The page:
My husband and I grew up in North Texas, where there is a Mexican chain restaurant called Panchos. (Maybe it's a national thing, but I've only ever been to the ones in Texas.) Panchos is basically the cheapest buffet you could get yourself into. Sure, the food isn't going to get you a bikini body, but most of it tastes pretty good.
By far the best thing about Panchos is their sopapillas. At the end of your meal, you raise a little flag on your table (which is arguably the greatest marketing strategy of all time) and then a waitress magically appears with sopapillas. Free. Sopapillas.
There really is no downside to sopapillas, as far as I'm concerned. They look like little pillows, and you can fill inside or smother the entire thing in honey and butter and cinnamon. I mean, what's not to like?
Some people don't like that sopapillas are often made with lard, but I figure most good Mexican food is, so I just don't worry about it.
The thing is that I didn't grow up cooking with lard. And, while I wouldn't turn down anything made with it, I do acknowledge that it's probably not something I really want to be cooking with on a regular basis. Therefore, I attempted to make my own sopapillas without lard.
Overall, I am pretty pleased with the result. Oh, but don't be fooled; I didn't use lard, but that doesn't mean these are healthy.
- 1 cup flour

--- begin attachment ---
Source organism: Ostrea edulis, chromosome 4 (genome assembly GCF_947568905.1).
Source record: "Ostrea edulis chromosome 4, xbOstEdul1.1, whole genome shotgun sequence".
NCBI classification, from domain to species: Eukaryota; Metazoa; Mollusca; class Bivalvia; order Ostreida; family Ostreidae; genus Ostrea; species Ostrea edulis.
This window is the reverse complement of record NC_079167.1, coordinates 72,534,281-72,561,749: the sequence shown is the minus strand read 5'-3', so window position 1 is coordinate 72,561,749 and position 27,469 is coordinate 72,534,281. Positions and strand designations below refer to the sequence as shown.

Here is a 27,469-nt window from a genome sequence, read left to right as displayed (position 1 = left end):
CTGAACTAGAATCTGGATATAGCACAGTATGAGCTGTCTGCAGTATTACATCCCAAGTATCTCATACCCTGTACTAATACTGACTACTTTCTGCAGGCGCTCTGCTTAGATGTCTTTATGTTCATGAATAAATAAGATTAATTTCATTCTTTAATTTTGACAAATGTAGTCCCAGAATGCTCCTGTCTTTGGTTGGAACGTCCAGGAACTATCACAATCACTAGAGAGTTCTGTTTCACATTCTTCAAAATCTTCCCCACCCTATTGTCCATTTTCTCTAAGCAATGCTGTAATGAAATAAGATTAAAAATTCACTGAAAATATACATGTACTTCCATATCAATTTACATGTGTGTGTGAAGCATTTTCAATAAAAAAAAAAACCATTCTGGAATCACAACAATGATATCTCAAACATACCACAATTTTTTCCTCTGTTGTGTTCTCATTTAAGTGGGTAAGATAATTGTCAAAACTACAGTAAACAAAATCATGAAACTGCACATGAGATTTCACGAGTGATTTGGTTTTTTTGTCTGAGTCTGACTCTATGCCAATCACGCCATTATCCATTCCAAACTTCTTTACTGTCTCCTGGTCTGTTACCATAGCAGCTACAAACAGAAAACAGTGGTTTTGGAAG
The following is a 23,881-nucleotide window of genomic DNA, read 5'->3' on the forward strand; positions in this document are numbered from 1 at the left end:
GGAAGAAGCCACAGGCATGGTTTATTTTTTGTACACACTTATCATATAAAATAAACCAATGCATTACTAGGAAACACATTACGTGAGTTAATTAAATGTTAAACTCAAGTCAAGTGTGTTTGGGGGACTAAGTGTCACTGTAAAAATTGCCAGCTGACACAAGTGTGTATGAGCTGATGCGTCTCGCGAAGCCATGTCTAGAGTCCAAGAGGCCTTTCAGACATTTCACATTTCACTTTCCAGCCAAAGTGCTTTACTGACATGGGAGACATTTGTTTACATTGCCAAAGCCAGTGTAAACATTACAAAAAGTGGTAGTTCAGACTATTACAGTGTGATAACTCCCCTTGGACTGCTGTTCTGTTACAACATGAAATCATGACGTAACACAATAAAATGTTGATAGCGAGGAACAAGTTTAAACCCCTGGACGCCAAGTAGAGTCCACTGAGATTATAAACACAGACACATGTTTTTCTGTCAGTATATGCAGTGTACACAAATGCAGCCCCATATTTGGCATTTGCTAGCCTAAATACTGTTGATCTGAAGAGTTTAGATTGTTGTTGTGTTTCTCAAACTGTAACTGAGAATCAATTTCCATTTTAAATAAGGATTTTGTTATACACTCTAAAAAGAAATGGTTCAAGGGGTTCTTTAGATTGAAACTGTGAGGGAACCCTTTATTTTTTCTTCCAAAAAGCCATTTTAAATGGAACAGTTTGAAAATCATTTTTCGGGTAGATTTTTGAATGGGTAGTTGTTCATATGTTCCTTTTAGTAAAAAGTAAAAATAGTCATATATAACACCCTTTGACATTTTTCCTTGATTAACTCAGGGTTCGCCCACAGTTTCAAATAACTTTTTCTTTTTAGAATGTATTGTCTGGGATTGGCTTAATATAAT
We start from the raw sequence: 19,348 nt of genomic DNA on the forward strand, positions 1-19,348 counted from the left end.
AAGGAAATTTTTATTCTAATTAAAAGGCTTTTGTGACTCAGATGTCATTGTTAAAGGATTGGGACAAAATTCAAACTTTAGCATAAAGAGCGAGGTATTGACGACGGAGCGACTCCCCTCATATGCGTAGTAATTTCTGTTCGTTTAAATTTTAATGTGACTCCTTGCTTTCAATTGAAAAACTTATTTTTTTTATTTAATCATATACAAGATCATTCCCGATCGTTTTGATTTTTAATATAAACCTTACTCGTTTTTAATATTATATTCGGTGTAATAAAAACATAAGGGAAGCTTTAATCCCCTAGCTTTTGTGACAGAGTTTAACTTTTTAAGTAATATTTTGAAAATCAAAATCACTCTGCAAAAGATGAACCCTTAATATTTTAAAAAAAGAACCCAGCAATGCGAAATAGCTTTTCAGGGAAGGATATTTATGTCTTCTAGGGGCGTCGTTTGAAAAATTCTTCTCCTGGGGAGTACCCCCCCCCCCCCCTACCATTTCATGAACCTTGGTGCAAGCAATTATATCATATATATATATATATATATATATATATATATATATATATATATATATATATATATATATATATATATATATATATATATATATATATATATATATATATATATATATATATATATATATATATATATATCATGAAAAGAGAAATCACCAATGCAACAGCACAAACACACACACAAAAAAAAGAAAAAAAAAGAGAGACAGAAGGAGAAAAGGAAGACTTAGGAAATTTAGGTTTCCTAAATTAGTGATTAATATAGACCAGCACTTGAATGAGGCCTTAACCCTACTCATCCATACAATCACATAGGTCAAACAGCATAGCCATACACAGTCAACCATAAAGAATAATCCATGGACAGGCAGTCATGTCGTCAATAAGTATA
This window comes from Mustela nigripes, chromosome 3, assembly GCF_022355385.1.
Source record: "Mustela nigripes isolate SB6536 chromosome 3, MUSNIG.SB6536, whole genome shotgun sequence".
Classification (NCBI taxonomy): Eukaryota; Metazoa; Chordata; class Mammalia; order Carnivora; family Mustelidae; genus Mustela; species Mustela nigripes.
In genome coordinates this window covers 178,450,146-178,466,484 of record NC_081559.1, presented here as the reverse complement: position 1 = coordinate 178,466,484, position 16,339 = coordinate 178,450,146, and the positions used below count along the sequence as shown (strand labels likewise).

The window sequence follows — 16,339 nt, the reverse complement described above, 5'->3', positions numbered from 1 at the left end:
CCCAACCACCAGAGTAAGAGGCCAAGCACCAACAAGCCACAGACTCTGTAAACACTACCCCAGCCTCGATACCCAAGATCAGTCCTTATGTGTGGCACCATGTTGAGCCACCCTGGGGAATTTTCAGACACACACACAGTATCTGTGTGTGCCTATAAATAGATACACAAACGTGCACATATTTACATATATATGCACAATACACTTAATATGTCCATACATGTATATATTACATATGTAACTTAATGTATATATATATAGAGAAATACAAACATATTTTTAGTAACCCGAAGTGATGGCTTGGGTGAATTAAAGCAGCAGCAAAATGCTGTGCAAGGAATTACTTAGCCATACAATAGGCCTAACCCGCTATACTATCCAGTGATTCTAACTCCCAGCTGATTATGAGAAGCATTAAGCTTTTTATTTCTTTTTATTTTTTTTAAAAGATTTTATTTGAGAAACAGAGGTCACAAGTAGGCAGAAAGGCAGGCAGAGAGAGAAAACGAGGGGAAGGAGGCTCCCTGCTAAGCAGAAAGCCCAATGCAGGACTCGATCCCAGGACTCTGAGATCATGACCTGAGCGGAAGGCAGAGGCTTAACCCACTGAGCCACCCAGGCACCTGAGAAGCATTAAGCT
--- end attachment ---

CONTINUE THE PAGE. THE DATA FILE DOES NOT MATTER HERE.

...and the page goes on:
- 1 tsp baking powder
- 1 tsp sugar
- 2 tbs melted butter
- 1/4 cup water
- approximately 1-2 cup vegetable oil
Combine the dry ingredients in a medium bowl and make a well in the middle.
Add the wet ingredients to the well of the dry ingredients.
Mix all the ingredients together until the wet and dry elements are well incorporated.
The mixture will be a bit dry, so turn the dough onto a lightly floured surface and knead about 15-20 times. You just want to make sure all the flour gets mixed in.
Cover the dough with plastic wrap and let it sit for 15 minutes.
Once the 15 minutes are up, fill a deep-set frying pan with about 1-2 inches of oil and place it on the stove. Turn the heat to medium-high.
Roll the dough out to about a 2-3 mm thickness. Cut the dough into squares or triangles (size really doesn't matter). Flick some water into the oil to test if it's ready. If the grease sizzles, then it's ready. If it the grease pops, then it might be too hot.
Place your sopapillas into the frying pan. How many you will be able to fit at one time will depend on the size you make them. The sopapillas should start puffing up as soon as you place them in the oil.
Once one side has puffed entirely, go ahead and flip to the other side so that it might puff up as well. You're looking for a golden-brown color on both sides.
After the sopapillas are finished cooking, go ahead and fill or cover them in butter, honey, sugar, cinnamon, etc.